Also, I hate to ask this without having gone through the whole post in detail, but isn't this just a re- statement of the bleedin' obvious? Or did I miss something?
 — MaxwellBuchanan, Jul 22 2013

 woops: Barium (Ba) Krypton (Kr)

 This entry was meant as a joke. If most of the writers agree I should delete it, I will.

 The idea did have an interesting turn: First xavier pointed out that in fact E is not equal to M*c squared, and that their is a small extra amount of mass involved.

 Then xenzag asked a question, the answer to which I thought was obvious, but I was wrong.

 My mistaken understanding was that there is a fundamental difference between chemical reactions and nuclear reactions.

I think the correction of that notion is NOT obvious at all.
 — pashute, Jul 26 2013

 There is a fundamental difference between nuclear and chemical reactions. One involves intra-atomic bonding energies, and one involves inter-atomic bonding energies.

 Other than that, no, no real difference.

And I believe, although I won't swear to it, that [xavier]'s equation goes away if you're using the apparent rather than rest mass of the object in question. That is, it is simply a way of relating the increase in energy due to velocity to the rest mass, which the relativistic mass already does.
 — MechE, Jul 26 2013

 //Einstein isn't saying that mass and energy are convertible, he's saying that they are the same thing.// This explains why it takes longer to eat a very hot meat pie than it does a cool one

//one gram of disintegrating material will give off energy that could move 900 billion tons// That makes no sense. Burning one gram of petrol will also give off energy that could move 900 billion tons.
 — MaxwellBuchanan, Nov 16 2019

 //Burning one gram of petrol will also give off energy that could move 900 billion tons.//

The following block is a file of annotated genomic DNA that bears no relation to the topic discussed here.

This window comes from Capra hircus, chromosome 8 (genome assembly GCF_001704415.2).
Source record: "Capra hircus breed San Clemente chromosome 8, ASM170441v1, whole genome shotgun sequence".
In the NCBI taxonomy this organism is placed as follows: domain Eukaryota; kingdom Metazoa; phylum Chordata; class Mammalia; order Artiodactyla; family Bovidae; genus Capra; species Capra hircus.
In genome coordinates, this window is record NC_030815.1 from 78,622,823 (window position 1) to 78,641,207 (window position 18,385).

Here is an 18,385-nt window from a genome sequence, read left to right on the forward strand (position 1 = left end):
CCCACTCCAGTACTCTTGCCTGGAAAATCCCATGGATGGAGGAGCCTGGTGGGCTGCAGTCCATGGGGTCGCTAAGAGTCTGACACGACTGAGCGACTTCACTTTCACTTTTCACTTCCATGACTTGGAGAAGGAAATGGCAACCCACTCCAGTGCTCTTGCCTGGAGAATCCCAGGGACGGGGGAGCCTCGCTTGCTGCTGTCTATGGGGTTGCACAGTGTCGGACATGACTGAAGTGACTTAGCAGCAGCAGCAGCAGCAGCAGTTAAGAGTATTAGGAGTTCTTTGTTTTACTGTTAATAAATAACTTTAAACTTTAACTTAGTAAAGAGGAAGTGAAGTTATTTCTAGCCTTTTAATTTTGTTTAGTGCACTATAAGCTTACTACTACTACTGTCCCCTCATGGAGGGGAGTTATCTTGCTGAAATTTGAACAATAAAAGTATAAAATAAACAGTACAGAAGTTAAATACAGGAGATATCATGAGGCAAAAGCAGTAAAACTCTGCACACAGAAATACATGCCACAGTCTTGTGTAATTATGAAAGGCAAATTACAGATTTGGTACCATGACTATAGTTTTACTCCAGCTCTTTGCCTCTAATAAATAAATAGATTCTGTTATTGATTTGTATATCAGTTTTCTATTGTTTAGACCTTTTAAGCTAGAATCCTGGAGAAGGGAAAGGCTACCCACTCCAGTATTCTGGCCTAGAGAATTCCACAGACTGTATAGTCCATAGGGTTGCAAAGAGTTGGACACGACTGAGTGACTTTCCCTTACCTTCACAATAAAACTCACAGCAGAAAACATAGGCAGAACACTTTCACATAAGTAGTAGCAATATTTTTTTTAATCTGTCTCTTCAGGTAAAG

I dispute that: the movement would be impossible to prove even in hard vacuum, as natural atomic decay and interaction with the occasional Hydrogen atom would make more than enough noise to cancel it out unless said mass were packed in as sufficiently small area, in which case the noise from the explosion would do the same. Or if it were packed into an even smaller area there would be absolutely no provable effect from the petrol, the hydrogen, or atomic decay.
 — Voice, Nov 16 2019

 Nope. Put the 1 gram of petrol, plus air, in a sealed cylinder with a tight-fitting piston. Keep the cylinder fixed, the piston attached to the mass. Ignite the petrol. You will create a large and sustained pressure in the cylinder. If the mass is floating in microgravity, it will slowly start to move. If the piston pops out of the cylinder at full travel, your mass will continue moving slowly until forever.

 Or, if you don't like that, use your 1 gram of petrol to run a model aircraft engine for a minute. Engine drives a series of reducing gears. Last gear moves the mass; use a micrometer to measure the movement.

My point was - it is silly to talk about energy in terms of the mass it can move, unless that movement is for a known distance against a known force. I can say "this is enough energy to lift a billion tons 1 metre against 1 gravity" - fine. Or I can say "this energy is enough to accelerate a billion tons to a speed of 0.01m/s - also fine.
 — MaxwellBuchanan, Nov 16 2019

 //in Amharic Xavier means God,//

My 1946 edition of the Alone-Stokes Short Manual of the Amharic Language disagrees, [pashute]; could you quote your source?
 — pertinax, Nov 17 2019

 [annotate]